Garlic Bloat Nematode
Garlic Bloat Nematode
Ditylenchus dipsaci, the garlic bloat nematode, attacks onions, chives, and leeks as well as garlic. It is also found on other bulb producing plant species, as well as hydrangea, iris, parsley, celery, salsify, some varieties of pea and lettuce, hairy nightshade, and Canada thistle. Garlic bloat nematode has long been known in North America but has become particularly serious in the northeastern US in the past several years and has caused significant crop losses.
Stunting, distortion, yellowing, wilting, and premature dieback of leaves may be among the first symptoms observed. Swelling and distortion of bulbs and stems are characteristic. Infected bulbs are light in weight and shrunken, dark brown, and soft. Tissue death predisposes bulbs to colonization by soft rot bacteria and saprophytic fungi. Roots may be partially or completely absent from part of the basal plate. Although they are microscopic, large numbers of nematodes can congregate and form a visible “wool” between the scales of infected bulbs.
The life cycle can be completed in as little as 3 weeks if conditions are favorable. Ditylenchus juveniles molt once while still inside the egg. Eggs hatch in the soil, and juveniles molt twice more before migrating toward plant tissue. When the soil is moist they swim to the surface and penetrate plant tissue through stomata or wounds. Roots generally are not affected. They can also swim in films of moisture up plant stems and enter the leaves to feed. It is in this fourth and last juvenile stage that the nematodes are most destructive. Nematodes in this stage can also survive for very many years in dried plant tissue. The final molt occurs inside of the host tissue; they are then adults capable of reproduction. An adult female Ditylenchus can produce as many as 500 eggs.
Cultural Control & Prevention:
Infected transplants are the most common way in which these nematodes are introduced. Plant nematode-free seed and bulbs. Hot water treatment of seed can reduce nematode numbers but may decrease seed viability and does not eliminate the pest entirely. The most common practice is to dip bulbs in 120°F water for 20 minutes. Temperatures above 122°F will damage tissues. Do not sell seed garlic that is known to be infested. Avoid planting Allium species on sites with a history of garlic bloat nematode. Rotate out of Alliums and other known host crops for at least 4 years. Control weeds as some species may harbor garlic bloat nematodes. Remove volunteer Alliums and as much crop debris as possible, because the nematodes survive better in dried plant tissue than in soil. Nematodes generally do not move far on their own, but can be spread by movement of contaminated soil on shoes, machinery, or equipment. Soil may be fumigated with a registered nematicide after harvest. Some studies have shown that the bio-fumigant activity of incorporated cover crops such as mustard or sorghum-sudangrass may also be effective.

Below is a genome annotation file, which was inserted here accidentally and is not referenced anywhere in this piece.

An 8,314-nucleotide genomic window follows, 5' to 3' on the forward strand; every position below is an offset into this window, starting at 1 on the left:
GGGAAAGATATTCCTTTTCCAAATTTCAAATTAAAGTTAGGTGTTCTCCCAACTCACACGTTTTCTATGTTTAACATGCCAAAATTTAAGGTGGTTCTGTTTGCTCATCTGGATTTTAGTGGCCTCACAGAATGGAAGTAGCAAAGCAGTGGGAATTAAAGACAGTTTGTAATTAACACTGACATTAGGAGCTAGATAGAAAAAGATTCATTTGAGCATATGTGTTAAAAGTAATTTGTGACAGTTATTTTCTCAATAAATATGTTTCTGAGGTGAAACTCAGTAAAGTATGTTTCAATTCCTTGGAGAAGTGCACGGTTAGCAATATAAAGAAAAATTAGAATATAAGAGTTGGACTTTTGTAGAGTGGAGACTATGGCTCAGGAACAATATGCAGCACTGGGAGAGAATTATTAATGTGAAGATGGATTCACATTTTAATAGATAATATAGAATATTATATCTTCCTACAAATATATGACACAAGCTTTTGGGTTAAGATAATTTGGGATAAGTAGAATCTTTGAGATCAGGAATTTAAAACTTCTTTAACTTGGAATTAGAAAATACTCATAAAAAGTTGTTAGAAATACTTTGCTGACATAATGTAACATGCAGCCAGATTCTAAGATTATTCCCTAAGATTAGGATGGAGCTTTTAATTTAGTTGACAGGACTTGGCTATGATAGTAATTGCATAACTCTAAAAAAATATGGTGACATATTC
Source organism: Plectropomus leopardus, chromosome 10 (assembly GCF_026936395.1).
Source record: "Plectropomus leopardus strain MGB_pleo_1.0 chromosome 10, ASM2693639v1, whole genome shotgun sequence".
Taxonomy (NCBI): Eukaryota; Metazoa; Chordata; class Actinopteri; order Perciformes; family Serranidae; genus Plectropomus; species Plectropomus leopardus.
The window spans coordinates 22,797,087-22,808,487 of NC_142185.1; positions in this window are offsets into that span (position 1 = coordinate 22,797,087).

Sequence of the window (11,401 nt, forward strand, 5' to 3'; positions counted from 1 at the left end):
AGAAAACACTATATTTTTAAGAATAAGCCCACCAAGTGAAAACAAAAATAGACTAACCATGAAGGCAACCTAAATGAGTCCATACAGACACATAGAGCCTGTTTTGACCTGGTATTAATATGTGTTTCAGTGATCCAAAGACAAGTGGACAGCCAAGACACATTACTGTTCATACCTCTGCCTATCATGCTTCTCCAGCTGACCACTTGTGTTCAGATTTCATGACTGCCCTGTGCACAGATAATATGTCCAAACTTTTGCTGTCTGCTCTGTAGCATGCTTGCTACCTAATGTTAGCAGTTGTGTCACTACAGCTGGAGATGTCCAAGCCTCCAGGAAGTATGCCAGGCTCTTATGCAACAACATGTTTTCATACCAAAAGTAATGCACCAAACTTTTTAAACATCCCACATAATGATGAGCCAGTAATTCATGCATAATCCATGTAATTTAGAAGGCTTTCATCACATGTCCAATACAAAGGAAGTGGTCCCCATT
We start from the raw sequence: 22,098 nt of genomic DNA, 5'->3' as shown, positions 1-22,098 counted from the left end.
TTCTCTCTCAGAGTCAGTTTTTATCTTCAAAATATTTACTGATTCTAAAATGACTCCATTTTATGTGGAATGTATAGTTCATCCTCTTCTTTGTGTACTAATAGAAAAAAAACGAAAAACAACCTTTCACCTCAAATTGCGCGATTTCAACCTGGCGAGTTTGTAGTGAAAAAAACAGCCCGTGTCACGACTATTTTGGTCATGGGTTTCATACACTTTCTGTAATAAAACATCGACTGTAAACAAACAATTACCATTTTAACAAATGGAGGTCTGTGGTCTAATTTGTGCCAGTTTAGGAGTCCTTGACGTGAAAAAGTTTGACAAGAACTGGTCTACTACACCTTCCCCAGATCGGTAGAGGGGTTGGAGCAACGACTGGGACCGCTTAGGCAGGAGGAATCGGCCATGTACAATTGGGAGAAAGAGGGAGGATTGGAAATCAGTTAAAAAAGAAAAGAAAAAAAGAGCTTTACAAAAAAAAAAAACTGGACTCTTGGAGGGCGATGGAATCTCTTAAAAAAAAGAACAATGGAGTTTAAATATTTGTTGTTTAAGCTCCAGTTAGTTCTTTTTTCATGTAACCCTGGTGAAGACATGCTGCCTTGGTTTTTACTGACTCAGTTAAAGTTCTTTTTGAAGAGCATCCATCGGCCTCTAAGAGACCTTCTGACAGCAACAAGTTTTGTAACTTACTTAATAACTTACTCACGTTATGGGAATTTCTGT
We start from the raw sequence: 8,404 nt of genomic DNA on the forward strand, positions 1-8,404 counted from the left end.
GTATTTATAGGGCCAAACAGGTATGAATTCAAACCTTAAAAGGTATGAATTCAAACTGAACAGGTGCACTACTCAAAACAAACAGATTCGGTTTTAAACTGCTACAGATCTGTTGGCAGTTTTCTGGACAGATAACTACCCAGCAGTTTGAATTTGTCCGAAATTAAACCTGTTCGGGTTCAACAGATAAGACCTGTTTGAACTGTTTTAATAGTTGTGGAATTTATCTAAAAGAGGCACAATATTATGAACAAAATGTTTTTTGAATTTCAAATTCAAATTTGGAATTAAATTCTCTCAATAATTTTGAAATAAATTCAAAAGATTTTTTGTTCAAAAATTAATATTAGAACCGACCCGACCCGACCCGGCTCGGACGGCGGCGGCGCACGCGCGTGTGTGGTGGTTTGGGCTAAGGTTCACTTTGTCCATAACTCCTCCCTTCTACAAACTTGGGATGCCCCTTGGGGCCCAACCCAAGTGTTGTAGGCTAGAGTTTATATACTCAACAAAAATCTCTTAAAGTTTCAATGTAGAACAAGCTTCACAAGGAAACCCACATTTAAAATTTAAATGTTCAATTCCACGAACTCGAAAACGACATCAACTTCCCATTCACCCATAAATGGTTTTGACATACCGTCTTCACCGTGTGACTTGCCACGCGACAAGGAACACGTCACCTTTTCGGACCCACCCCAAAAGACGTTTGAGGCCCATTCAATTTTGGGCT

Symptoms of garlic bloat nematode can be similar to those caused by other pathogenic organisms. Accurate diagnosis is important for proper management. Information on sending samples to the UMass Extension Plant Diagnostic Lab can be found at https://ag.umass.edu/services/plant-diagnostics-laboratory/vegetable-floriculture-diagnostics.